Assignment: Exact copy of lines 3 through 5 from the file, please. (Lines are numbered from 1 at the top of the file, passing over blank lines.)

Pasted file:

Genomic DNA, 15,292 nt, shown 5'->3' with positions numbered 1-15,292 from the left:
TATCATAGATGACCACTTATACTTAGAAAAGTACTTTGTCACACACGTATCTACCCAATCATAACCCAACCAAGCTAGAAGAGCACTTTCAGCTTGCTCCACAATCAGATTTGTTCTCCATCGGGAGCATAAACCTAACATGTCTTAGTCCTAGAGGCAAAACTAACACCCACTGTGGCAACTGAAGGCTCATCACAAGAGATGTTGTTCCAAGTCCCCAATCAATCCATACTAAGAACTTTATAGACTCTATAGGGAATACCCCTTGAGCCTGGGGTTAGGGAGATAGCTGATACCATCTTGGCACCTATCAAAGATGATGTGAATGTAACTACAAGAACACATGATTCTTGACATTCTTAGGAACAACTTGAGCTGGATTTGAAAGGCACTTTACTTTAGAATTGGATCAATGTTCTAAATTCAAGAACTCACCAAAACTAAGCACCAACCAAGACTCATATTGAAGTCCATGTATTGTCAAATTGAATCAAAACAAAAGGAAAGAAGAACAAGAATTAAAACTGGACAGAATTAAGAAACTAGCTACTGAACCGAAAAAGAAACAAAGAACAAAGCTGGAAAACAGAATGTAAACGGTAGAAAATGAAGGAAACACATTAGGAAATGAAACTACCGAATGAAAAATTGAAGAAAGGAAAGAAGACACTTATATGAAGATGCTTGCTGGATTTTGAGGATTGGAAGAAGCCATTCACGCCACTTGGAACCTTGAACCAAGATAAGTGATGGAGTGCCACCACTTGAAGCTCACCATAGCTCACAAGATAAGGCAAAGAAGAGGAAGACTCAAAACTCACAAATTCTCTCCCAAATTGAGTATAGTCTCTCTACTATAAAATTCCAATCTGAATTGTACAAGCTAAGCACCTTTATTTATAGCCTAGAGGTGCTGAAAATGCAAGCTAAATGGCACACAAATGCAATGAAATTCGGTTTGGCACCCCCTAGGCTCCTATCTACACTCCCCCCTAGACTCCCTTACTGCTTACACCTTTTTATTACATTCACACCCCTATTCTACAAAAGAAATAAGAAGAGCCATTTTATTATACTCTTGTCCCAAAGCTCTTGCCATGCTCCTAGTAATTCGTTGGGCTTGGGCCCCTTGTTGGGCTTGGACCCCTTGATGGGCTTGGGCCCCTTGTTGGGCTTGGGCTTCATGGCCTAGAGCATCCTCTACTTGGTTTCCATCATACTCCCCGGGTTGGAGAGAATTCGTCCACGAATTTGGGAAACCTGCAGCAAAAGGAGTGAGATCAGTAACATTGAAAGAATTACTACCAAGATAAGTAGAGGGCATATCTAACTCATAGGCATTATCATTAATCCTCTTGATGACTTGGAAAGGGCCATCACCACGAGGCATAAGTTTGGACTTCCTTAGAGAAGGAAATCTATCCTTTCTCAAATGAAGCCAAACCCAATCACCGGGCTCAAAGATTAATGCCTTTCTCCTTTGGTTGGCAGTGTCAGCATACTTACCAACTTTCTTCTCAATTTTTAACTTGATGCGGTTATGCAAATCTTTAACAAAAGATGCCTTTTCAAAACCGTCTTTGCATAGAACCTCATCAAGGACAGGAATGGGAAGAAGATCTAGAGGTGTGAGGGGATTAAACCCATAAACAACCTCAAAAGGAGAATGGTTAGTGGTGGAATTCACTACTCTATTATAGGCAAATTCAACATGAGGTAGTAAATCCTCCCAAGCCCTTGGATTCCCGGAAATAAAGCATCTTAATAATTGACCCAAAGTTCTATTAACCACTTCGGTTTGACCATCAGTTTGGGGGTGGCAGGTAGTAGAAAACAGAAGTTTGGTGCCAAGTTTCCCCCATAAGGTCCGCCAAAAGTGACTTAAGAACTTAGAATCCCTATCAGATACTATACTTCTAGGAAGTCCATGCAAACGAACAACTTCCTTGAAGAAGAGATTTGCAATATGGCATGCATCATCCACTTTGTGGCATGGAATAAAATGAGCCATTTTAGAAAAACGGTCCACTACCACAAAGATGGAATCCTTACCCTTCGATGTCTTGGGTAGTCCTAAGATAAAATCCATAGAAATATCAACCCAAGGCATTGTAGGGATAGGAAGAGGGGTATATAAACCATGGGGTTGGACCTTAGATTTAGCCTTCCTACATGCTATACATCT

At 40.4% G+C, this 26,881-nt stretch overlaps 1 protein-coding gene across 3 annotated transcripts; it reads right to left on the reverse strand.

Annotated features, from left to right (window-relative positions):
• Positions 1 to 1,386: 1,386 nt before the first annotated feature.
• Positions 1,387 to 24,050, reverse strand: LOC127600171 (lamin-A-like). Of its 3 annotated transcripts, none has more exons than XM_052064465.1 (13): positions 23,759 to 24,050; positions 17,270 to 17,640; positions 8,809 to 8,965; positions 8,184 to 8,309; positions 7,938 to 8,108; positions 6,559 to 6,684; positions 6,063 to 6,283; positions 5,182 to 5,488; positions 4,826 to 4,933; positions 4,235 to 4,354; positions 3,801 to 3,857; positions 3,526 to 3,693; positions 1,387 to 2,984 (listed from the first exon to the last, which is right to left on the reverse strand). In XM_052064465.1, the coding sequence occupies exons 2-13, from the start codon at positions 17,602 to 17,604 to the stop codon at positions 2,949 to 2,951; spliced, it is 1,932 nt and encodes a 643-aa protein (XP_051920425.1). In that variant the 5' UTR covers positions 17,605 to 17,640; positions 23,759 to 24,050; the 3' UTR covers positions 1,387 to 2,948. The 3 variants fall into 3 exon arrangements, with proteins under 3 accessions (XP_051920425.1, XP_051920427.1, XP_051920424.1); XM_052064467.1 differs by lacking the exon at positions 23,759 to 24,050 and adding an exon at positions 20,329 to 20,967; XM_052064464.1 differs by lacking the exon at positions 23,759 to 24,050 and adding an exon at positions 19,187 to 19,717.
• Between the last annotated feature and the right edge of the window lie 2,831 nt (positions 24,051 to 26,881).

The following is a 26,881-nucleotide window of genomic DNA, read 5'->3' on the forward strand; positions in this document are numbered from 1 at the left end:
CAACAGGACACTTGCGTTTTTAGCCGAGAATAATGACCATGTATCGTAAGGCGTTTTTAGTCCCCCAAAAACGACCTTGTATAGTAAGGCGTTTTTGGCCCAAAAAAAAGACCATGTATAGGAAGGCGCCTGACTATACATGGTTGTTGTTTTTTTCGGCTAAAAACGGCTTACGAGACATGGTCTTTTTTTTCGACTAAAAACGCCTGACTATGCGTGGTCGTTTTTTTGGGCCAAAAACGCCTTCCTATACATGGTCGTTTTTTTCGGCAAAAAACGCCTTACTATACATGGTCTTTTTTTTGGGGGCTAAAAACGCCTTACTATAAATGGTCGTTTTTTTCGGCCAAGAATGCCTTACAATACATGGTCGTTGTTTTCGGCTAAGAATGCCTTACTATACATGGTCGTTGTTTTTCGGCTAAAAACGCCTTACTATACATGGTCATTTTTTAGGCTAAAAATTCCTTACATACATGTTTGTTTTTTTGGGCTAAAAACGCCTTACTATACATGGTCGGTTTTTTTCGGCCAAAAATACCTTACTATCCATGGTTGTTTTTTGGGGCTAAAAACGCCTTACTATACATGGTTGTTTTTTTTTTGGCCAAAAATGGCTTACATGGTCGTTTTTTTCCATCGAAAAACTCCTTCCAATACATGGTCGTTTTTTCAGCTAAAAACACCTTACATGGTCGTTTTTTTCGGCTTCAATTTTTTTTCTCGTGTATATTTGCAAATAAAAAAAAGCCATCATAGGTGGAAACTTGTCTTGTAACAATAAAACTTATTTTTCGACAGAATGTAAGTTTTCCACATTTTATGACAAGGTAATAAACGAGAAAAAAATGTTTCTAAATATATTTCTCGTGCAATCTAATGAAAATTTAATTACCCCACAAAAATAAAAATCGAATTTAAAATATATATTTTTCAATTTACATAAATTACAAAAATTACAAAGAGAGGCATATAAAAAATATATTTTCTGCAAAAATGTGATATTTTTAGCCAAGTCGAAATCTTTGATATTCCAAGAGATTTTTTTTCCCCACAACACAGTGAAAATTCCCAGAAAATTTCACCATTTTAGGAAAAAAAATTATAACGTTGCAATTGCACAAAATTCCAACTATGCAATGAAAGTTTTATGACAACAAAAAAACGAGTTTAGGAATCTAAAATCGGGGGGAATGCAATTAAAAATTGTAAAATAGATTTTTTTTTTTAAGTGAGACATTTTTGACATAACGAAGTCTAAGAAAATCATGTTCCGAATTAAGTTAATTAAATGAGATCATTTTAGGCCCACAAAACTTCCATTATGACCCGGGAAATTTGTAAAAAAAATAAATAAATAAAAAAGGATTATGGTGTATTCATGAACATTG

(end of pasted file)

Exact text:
At 40.4% G+C, this 26,881-nt stretch overlaps 1 protein-coding gene across 3 annotated transcripts; it reads right to left on the reverse strand.

Annotated features, from left to right (window-relative positions):
• Positions 1 to 1,386: 1,386 nt before the first annotated feature.